The function $\delta$ expresses the transition that can be made given the current state and the current symbol under the tape head. For example, if

\[ \delta(q_1,x) = (q_2, y, R),\]

then when the controller is in state $q_1$ and the symbol under the tape head is ‘x’, the machine changes to state $q_2$, rewrites the ‘x’ with ‘y’, and then moves the head one step to the right.

You might take a certain comfort in the fact that the range of $\delta$ is $Q \times \Gamma \times D$ and not $\mathscr{P}(Q \times \Gamma \times D)$.
What does that tell you about the TM’s controller?

Answer

A common variant on this definition of TMs is to expand the set of Directions that the tape head can move from ${L, R}$ (left or right) to ${L, R, S}$ (left, right, or stationary). Many writers about TMs use this variation.

It really dosn’t change the power of the TM (the set of languages that it can recognize), because we can always simulate a “stationary” move by moving one step to the left or right, then moving back in the opposite direction without changing the symbol on the tape. E.g.,

 

we can replace this transition (If we are looking at a 0, rewrite it as a 1 and stay on the same cell)

 

with this two-transition sequence ((If we are looking at a 0, rewrite it as a 1 and move left, then move back to the right, leaving the cell on the left unchanged).

We’ll stick with the textbook’s convention of only using ${L, R}$ movements because some of the proofs use that as a simplifying assumption. But keep in mind that the “stationary” option is plausible and does not change the basic nature of the TM.

2.2 Accepting Strings

TMs “accept” differently than our earlier automata.

A TM can

  1. Halt, accepting, by reaching an accept/final state
    • regardless of whether all input has been processed or not.
  2. Halt, failing, because no transition exists from the current state on the current input, or
  3. Run forever

2.3 Solving Problems with Turing Machines

We use a Turing machine by giving it an input string already written on the tape.

  1. The tape head is initially positioned on the leftmost non-blank character of the input.

  2. The Turing machine halts, accepting the input, if it ever enters a final or accepting state.

    • There is no requirement that the TM have read all of the input characters on the tape prior to halting.

  3. The Turing machine halts, failing if it ever enters a non-accepting state from which no transition is defined for the current state and tape symbol.

In some instances, we think of TMs as computing functions rather than simply accepting/rejecting inputs. In such cases, we consider the contents of the tape when the TM halts (accepting) to be the result of the function.

2.4 Running a Turing machine

We can describe the current state of a TM by listing all of the non-blank characters to the left of the head, the current state, the symbol under the head, then all of the non-blank characters to the right of the head. For example, $xxyyyq_1xyy$ would describe a state which the controller is in state $q_1$, the tape has the the symbols ‘xxyyyxyy’, and the head is positioned over the rightmost ‘x’.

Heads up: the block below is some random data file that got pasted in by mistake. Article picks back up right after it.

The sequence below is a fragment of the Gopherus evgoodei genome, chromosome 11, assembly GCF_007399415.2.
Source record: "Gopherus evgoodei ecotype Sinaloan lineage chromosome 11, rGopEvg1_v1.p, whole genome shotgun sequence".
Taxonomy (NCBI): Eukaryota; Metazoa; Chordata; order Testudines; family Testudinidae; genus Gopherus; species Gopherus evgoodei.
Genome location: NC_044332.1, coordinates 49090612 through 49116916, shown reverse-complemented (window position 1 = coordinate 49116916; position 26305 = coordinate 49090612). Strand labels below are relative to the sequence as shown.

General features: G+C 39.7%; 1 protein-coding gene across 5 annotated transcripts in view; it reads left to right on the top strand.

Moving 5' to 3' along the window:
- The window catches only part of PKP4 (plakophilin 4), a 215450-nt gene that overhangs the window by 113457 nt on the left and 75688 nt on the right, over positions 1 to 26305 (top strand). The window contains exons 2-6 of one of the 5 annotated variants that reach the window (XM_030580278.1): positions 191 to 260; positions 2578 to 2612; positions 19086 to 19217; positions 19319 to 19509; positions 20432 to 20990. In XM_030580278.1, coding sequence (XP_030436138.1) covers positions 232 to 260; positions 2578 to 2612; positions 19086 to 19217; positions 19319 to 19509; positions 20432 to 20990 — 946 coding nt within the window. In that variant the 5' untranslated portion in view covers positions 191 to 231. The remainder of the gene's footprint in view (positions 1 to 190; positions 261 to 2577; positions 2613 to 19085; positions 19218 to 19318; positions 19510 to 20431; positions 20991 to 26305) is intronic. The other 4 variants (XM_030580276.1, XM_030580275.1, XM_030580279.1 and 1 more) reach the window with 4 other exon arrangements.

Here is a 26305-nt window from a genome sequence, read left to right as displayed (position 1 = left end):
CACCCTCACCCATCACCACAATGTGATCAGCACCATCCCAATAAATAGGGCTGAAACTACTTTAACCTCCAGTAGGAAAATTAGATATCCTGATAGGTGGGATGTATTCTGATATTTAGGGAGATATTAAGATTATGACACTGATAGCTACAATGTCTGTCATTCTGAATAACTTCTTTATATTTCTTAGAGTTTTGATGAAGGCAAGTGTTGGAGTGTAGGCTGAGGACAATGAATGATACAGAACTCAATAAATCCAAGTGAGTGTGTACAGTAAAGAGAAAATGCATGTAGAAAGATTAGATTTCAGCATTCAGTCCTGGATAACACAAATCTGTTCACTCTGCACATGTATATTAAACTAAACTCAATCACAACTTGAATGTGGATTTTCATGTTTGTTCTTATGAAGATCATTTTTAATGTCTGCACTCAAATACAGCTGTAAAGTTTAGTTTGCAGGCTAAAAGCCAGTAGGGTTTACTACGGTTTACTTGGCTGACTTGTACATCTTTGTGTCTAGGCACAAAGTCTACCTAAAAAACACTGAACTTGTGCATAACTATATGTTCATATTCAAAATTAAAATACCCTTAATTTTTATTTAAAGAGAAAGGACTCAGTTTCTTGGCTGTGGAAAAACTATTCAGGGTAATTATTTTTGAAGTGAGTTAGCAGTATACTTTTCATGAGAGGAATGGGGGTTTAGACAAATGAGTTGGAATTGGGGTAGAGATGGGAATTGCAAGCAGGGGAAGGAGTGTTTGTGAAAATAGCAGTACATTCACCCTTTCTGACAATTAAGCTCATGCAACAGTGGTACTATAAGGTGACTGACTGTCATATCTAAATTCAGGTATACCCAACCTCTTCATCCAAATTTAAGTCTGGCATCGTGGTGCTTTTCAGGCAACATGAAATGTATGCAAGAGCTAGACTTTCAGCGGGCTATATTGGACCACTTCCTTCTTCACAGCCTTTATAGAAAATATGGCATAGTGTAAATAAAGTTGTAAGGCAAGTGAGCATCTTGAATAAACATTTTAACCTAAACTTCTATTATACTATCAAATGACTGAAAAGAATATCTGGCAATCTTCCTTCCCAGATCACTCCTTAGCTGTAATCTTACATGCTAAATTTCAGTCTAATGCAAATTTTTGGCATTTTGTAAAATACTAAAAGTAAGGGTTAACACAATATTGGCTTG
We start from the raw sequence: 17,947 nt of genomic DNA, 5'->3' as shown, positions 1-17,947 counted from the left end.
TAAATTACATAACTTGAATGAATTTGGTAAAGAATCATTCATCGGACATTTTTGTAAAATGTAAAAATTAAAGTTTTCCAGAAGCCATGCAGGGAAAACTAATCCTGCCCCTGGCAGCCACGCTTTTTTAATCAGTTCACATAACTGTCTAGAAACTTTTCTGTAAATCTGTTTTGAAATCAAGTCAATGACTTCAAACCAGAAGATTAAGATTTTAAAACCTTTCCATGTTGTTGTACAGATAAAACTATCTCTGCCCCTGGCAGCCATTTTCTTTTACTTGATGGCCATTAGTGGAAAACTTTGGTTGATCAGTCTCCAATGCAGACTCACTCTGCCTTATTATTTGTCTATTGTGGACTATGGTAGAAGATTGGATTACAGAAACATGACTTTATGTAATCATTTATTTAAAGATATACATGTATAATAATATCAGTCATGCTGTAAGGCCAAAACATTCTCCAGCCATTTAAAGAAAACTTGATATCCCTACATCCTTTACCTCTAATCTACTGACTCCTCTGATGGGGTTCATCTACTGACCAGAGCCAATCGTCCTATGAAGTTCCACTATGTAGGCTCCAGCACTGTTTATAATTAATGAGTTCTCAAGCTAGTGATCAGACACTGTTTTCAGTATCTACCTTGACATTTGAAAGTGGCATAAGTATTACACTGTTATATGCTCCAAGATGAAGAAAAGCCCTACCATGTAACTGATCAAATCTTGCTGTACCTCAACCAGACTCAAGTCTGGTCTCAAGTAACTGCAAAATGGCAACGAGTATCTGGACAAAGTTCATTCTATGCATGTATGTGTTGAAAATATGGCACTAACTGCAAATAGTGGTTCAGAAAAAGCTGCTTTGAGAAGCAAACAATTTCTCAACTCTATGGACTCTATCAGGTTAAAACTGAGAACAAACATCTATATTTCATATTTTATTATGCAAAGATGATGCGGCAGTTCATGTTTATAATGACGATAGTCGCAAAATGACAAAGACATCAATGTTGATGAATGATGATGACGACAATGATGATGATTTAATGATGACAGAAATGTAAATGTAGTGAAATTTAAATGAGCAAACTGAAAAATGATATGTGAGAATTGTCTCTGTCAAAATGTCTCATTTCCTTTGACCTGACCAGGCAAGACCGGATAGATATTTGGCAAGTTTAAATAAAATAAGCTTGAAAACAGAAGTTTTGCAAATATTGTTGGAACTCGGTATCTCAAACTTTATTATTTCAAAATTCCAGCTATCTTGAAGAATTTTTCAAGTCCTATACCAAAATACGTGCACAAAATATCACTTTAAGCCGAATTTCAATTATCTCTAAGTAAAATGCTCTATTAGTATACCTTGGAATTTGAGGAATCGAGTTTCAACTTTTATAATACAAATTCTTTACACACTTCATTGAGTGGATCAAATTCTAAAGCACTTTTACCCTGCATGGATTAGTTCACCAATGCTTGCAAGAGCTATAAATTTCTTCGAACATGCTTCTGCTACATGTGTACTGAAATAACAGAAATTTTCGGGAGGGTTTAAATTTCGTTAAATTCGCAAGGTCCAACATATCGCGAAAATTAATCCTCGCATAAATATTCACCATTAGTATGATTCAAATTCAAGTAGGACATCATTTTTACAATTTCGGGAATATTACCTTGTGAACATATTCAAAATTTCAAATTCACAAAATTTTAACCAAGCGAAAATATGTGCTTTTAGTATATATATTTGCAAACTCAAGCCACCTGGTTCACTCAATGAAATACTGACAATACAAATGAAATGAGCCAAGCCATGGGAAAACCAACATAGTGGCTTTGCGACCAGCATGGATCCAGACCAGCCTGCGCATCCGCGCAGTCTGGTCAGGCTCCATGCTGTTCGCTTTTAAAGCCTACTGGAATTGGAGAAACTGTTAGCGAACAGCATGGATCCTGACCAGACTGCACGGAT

Question

If we are in state $xxyyyq_1xyy$ and if $\delta(q_1,x) = (q_2, y, R)$, then what state would we enter?

Answer

Here is a TM that is designed to work on a string of 0’s and 1’s, with the tape head positioned somewhere within the string. The table gives the move to be made for for each combination of state and symbol under the head:

symbols
state 0 1 B
$q_0$ ($q_1$,B,R) ($q_2$,B,R) ($q_3$,B,R)
$q_1$ ($q_1$,0,R) ($q_2$,0,R) ($q_3$,0,R)
$q_2$ ($q_1$,1,R) ($q_2$,1,R) ($q_3$,1,R)
$q_3$*

but it’s probably easier to see what this does if we show a transition diagram instead.

 

For TMs, each transition is labeled with three components:

  1. The first component is the (input) symbol under the tape head.

    • JFlap uses $\Box$ to denote blank symbols, which we tend to show as ‘B’ in text.

  2. The second component is the replacement symbol to be written into the square before moving the head.

  3. The third component is the direction (L or R) in which to shift the head.

Can you figure out what this TM does? Some hints:

Answer

Question Can you modify this TM so that, when it is done, it re-positions the head back at it’s starting position?

Answer

2.5 Programming Turing Machines

“Programming” a Turing machine is not an easy process. In my opinion, it calls for the same kind of skills that assembler language programmers use, and how many computer scientists do that on a regular basis anymore?

So in many cases you will see that your text uses arguments based upon shortcuts that are known to be valid programming styles for a TM.

2.5.1 Storage in the State

We can pretend that our finite controllers have some finite number of storage cells that can hold a symbol each.

 

We can do this by a “trick” that shows that it requires no change to the actual definition of a TM. Instead of labeling our states with simple names like $q_0, q_1, \ldots$, we label them with a tuple of a state identifier plus the symbols in the storage cells.

For example, I could modify our earlier shift-right TM by using a storage cell to remember the previously-read symbol:

symbols
state 0 1 B
($q_0$,x) (($q_1,0)$,B,R) (($q_1$,1),B,R) ($(q_3,B)$,B,R)
($q_1$,$x$) (($q_1$,0),$x$,R) (($q_1,1)$,x,R) (($q_3,B)$,x,R)